I have Moma’s biscuit recipe, but I just can’t make them like she could. She used lard and would mix up the lard and flour with her hands before adding the buttermilk and then kneading the mixture on a floured surface and cutting the biscuits out and baking them. I used lard, mixed it the same way, everything, but I just can’t do it. I’ve decided that it was just my Moma’s hands that made her biscuits so good.
We would arrive at Moma’s house about 1:00 or 2:00 p.m. each Saturday and always stayed until after Lawrence Welk went off at around 8:00 p.m. (I hated Lawrence Welk.) As a pre-teen, it was a very long, boring time just to sit around at your grandmother’s house. Sometimes my uncle Jay would take me out to look at the flowers and yard. Sometimes he would take me out to look for arrowheads. He had a tin box full of Indian arrowheads in the basement that he had found over the years. The area was just full of them if you were diligent and really looked for them along the limestone cliffs and trails in the woods in Frankfort and surrounding areas.
Also, my aunt Thelma lived two houses up from Moma and Jay’s house and I liked going up there and doing things with her and her husband, uncle Bill. Sometimes she and uncle Bill made homemade ice cream in an old crank-style ice cream maker.
Sometimes my aunt Deedie and her husband uncle Marshall, who was my favorite story-teller, would come to Moma and uncle Jays and they would entertain me.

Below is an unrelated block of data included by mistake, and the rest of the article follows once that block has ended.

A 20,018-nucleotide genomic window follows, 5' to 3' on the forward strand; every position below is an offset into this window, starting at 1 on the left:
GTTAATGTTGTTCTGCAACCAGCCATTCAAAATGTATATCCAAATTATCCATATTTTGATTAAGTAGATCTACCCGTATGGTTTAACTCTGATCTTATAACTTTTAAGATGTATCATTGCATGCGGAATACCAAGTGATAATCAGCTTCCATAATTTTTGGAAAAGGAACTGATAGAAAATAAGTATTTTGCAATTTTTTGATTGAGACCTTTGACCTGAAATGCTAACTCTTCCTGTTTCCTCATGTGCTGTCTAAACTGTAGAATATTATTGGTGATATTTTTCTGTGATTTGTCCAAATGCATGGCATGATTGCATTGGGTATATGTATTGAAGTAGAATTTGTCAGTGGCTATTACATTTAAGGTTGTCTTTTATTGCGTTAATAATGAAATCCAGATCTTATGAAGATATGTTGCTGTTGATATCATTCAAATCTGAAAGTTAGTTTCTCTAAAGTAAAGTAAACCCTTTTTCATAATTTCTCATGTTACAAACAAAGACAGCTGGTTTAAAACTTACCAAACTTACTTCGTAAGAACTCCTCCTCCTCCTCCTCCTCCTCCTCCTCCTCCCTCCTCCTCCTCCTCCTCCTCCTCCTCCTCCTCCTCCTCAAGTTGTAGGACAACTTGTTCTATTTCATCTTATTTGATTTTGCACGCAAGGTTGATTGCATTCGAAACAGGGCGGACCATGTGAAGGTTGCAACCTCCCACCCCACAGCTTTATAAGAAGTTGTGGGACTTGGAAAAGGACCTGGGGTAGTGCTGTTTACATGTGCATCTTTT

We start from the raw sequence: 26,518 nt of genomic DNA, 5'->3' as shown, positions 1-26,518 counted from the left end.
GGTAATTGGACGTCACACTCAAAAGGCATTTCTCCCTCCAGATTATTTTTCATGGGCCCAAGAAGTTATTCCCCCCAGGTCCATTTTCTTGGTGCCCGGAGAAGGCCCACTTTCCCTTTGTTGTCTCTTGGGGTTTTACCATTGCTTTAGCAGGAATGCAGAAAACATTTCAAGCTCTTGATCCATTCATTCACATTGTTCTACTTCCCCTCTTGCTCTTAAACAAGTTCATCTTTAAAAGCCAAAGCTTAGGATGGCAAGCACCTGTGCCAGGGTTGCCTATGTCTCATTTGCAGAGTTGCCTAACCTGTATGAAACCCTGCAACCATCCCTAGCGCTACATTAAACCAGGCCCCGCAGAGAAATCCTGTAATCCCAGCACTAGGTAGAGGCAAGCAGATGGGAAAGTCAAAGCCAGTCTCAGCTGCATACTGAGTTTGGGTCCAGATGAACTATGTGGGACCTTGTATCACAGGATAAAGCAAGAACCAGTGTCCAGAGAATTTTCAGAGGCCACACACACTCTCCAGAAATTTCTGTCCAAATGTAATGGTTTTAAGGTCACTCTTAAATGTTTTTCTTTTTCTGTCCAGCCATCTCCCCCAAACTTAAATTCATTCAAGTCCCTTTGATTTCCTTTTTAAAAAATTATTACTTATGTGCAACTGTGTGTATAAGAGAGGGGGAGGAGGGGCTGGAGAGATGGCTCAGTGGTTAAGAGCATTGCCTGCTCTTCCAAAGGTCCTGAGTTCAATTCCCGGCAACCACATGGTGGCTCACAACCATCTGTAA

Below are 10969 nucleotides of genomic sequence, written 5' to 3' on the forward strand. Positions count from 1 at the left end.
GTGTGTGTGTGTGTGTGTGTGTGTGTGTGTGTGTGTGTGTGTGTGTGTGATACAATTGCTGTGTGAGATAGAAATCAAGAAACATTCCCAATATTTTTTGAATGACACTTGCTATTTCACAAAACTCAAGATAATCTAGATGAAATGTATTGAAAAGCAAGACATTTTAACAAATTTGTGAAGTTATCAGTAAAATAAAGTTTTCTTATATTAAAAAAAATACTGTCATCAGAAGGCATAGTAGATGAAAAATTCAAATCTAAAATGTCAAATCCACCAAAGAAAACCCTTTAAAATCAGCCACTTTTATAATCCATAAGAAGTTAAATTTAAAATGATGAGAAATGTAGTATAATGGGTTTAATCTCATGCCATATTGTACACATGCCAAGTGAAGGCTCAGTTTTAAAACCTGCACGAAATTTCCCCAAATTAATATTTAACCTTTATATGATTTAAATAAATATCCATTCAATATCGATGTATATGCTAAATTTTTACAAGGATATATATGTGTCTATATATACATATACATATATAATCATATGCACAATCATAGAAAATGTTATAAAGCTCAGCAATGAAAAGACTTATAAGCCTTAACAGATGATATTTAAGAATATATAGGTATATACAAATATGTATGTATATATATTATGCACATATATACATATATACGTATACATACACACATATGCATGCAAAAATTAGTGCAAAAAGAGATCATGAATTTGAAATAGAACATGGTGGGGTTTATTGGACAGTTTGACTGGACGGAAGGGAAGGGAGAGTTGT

Additionally, both Marshall and Bill had speed boats. Sometimes Deedie, Thelma, Bill and Marshall would take both of their boats down to cruise the Kentucky River and I would get to go. Sometimes they would tie both boats together and let me steer both boats on the lowest speed down the river for them as they had a good time on the boats. I loved doing that. Those were such good, happy times for me.
When I went into the 7th grade I had to change schools. I had to start going to Eastern High School for Junior High. Jeffersontown did not have a Junior or High School at the time. So, that year, Jeffersontown decided to start building a junior and high school in the city. By the time I started the 9th grade, they had completed all of the freshman classrooms, the grounds and gymnasium.
Also, while I was in the 8th grade, mom and dad decided to build us a larger house in another, smaller subdivision. This subdivision was closer to the new high school, meaning that I would be able to walk to the new school. In the new house, while I did not have all of the neighborhood girls to be friends with, there were some cute guys in the neighborhood. Since I was older now, that seemed to be a little more important at the time anyway. However, mom was very strict and did not allow me to car-date at the time.
During the summer after the 9th grade, the school board began to build the classrooms for the 10th grade, so when I returned to school in the fall, all of my sophomore classrooms were completed. Then, during the summer, building would be done for my junior classrooms for the following fall. So, when I went back to school in the fall of 1968, all of my junior classrooms were completed.
Mid-Junior and Senior Years in High School, 1968-1979
In November 1968, my grandfather Griffin in Lawrenceburg passed away of a sudden heart attack. Mom and dad decided that we needed to move back to Lawrenceburg so dad could take care of the farm. However, dad wouldn’t be able to leave his full-time employment, so once again, he’d have to commute back and forth to Louisville. But, he also wouldn’t be able to do everything on the farm that needed to be done. So, it was decided that we would sell the milk cows and milking equipment, as neither mom or dad would be able to keep up with that. Additionally, daddy would not have time to raise the tobacco, so he would have to hire someone to raise that for us come spring. He would also have to hire someone in the spring to mow and bale hay.